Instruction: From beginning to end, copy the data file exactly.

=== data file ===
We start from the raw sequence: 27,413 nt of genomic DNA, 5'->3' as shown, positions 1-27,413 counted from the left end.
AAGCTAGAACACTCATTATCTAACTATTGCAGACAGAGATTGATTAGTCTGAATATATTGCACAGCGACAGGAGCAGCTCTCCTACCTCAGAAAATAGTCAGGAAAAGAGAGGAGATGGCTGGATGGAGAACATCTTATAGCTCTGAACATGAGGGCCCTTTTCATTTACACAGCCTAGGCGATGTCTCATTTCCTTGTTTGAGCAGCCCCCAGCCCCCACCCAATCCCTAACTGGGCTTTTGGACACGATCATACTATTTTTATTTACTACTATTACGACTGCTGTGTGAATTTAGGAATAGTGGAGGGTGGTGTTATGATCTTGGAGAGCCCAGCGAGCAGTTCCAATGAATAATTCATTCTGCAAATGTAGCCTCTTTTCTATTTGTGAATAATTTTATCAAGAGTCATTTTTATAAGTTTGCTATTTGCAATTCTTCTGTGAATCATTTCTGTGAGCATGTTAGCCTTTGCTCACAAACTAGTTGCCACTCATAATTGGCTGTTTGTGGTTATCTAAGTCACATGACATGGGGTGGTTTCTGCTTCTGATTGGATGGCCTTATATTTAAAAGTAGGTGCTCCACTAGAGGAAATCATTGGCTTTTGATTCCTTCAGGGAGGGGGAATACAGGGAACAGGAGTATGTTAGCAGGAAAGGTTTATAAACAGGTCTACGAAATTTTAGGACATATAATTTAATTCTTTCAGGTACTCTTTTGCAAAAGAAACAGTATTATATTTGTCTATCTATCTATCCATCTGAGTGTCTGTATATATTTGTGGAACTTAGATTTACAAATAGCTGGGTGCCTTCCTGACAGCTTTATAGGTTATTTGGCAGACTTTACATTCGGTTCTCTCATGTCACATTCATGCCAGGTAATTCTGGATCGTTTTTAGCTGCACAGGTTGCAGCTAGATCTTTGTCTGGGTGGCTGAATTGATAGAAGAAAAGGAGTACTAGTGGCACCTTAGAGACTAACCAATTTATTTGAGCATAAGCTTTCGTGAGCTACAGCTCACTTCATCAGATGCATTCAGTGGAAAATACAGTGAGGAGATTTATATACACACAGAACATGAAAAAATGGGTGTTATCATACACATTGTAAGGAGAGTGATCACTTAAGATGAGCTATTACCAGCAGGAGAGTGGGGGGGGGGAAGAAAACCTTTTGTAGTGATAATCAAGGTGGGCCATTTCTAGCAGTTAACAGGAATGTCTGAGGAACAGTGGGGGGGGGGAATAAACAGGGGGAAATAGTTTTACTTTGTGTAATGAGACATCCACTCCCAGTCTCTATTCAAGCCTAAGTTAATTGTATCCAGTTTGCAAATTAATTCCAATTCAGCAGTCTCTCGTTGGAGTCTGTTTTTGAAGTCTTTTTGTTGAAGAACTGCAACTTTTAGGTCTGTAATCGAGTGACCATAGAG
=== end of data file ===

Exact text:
We start from the raw sequence: 27,413 nt of genomic DNA, 5'->3' as shown, positions 1-27,413 counted from the left end.
AAGCTAGAACACTCATTATCTAACTATTGCAGACAGAGATTGATTAGTCTGAATATATTGCACAGCGACAGGAGCAGCTCTCCTACCTCAGAAAATAGTCAGGAAAAGAGAGGAGATGGCTGGATGGAGAACATCTTATAGCTCTGAACATGAGGGCCCTTTTCATTTACACAGCCTAGGCGATGTCTCATTTCCTTGTTTGAGCAGCCCCCAGCCCCCACCCAATCCCTAACTGGGCTTTTGGACACGATCATACTATTTTTATTTACTACTATTACGACTGCTGTGTGAATTTAGGAATAGTGGAGGGTGGTGTTATGATCTTGGAGAGCCCAGCGAGCAGTTCCAATGAATAATTCATTCTGCAAATGTAGCCTCTTTTCTATTTGTGAATAATTTTATCAAGAGTCATTTTTATAAGTTTGCTATTTGCAATTCTTCTGTGAATCATTTCTGTGAGCATGTTAGCCTTTGCTCACAAACTAGTTGCCACTCATAATTGGCTGTTTGTGGTTATCTAAGTCACATGACATGGGGTGGTTTCTGCTTCTGATTGGATGGCCTTATATTTAAAAGTAGGTGCTCCACTAGAGGAAATCATTGGCTTTTGATTCCTTCAGGGAGGGGGAATACAGGGAACAGGAGTATGTTAGCAGGAAAGGTTTATAAACAGGTCTACGAAATTTTAGGACATATAATTTAATTCTTTCAGGTACTCTTTTGCAAAAGAAACAGTATTATATTTGTCTATCTATCTATCCATCTGAGTGTCTGTATATATTTGTGGAACTTAGATTTACAAATAGCTGGGTGCCTTCCTGACAGCTTTATAGGTTATTTGGCAGACTTTACATTCGGTTCTCTCATGTCACATTCATGCCAGGTAATTCTGGATCGTTTTTAGCTGCACAGGTTGCAGCTAGATCTTTGTCTGGGTGGCTGAATTGATAGAAGAAAAGGAGTACTAGTGGCACCTTAGAGACTAACCAATTTATTTGAGCATAAGCTTTCGTGAGCTACAGCTCACTTCATCAGATGCATTCAGTGGAAAATACAGTGAGGAGATTTATATACACACAGAACATGAAAAAATGGGTGTTATCATACACATTGTAAGGAGAGTGATCACTTAAGATGAGCTATTACCAGCAGGAGAGTGGGGGGGGGGAAGAAAACCTTTTGTAGTGATAATCAAGGTGGGCCATTTCTAGCAGTTAACAGGAATGTCTGAGGAACAGTGGGGGGGGGGAATAAACAGGGGGAAATAGTTTTACTTTGTGTAATGAGACATCCACTCCCAGTCTCTATTCAAGCCTAAGTTAATTGTATCCAGTTTGCAAATTAATTCCAATTCAGCAGTCTCTCGTTGGAGTCTGTTTTTGAAGTCTTTTTGTTGAAGAACTGCAACTTTTAGGTCTGTAATCGAGTGACCATAGAG